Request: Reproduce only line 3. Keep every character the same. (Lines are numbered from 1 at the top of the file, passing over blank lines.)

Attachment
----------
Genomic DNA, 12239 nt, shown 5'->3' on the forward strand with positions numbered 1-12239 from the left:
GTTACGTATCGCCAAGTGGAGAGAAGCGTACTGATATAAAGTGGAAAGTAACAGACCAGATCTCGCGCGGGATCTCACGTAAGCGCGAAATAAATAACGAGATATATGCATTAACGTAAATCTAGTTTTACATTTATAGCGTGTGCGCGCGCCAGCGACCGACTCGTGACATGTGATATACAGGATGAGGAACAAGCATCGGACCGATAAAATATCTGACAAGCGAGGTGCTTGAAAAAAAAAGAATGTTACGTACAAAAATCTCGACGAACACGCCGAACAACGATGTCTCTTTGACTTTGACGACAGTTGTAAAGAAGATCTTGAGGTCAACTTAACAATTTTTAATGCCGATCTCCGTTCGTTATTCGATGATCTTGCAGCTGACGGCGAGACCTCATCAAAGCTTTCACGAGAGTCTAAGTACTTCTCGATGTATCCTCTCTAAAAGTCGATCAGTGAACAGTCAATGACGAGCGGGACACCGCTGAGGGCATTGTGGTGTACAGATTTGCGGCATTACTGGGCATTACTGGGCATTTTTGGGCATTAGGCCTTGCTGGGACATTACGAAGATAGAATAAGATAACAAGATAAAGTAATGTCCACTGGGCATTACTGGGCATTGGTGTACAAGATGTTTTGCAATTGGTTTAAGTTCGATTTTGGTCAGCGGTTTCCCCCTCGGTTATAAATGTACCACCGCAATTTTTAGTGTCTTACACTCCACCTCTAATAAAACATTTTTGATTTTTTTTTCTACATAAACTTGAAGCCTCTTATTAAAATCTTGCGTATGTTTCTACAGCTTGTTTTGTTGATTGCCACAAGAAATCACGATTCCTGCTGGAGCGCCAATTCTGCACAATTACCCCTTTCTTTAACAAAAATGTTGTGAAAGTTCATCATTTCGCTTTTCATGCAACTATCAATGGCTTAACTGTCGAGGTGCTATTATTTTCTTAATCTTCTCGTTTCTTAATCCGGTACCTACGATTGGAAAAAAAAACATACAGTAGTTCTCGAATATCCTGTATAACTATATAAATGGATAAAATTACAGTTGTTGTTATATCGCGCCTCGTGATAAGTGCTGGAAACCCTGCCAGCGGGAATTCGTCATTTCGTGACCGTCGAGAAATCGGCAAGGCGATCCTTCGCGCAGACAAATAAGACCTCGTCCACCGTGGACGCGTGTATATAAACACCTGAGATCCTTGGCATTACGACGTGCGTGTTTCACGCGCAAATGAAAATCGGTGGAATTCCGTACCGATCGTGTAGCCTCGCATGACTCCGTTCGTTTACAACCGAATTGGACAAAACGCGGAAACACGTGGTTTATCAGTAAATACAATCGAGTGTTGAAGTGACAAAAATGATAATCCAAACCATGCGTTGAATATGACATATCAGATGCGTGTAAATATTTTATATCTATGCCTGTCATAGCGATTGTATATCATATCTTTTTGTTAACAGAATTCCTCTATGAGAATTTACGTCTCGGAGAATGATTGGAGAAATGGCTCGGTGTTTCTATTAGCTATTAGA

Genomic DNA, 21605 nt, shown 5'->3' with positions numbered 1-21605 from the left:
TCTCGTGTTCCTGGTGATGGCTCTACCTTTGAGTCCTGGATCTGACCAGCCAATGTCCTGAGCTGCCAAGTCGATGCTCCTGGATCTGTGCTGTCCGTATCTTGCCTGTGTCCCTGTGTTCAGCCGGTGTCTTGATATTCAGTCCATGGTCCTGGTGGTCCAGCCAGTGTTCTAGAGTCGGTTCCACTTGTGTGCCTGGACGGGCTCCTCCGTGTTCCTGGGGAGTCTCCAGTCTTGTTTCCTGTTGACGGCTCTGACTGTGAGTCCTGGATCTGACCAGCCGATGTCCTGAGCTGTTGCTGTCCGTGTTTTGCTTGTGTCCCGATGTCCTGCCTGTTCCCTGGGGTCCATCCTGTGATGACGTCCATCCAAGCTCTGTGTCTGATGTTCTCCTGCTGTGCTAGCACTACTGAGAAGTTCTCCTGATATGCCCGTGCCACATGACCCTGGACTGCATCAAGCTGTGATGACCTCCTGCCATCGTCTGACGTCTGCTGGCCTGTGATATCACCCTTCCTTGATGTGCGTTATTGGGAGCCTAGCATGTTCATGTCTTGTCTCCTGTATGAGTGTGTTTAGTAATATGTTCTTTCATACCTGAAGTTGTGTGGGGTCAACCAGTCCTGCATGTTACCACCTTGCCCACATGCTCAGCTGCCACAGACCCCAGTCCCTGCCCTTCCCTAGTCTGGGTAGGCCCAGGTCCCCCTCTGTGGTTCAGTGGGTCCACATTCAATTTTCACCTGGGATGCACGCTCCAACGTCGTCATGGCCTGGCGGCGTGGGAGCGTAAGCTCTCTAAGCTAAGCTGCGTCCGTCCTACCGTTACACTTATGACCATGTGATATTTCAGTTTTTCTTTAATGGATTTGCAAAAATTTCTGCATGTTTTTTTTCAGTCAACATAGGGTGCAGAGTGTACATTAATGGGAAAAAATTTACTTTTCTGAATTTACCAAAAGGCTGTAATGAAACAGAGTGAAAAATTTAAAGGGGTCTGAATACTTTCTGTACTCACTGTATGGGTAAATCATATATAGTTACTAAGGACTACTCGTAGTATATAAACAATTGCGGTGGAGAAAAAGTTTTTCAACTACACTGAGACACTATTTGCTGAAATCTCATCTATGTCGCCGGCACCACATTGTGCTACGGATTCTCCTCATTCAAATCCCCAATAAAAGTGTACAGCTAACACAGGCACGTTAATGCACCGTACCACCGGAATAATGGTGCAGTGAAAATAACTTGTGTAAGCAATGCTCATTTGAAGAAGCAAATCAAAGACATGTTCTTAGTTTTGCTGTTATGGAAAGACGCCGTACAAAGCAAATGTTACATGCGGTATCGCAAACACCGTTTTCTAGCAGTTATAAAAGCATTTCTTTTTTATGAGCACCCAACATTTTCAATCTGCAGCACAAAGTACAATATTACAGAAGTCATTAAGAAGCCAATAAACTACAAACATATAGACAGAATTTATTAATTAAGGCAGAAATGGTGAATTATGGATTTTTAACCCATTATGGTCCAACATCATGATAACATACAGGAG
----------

Genomic DNA, 21605 nt, shown 5'->3' with positions numbered 1-21605 from the left: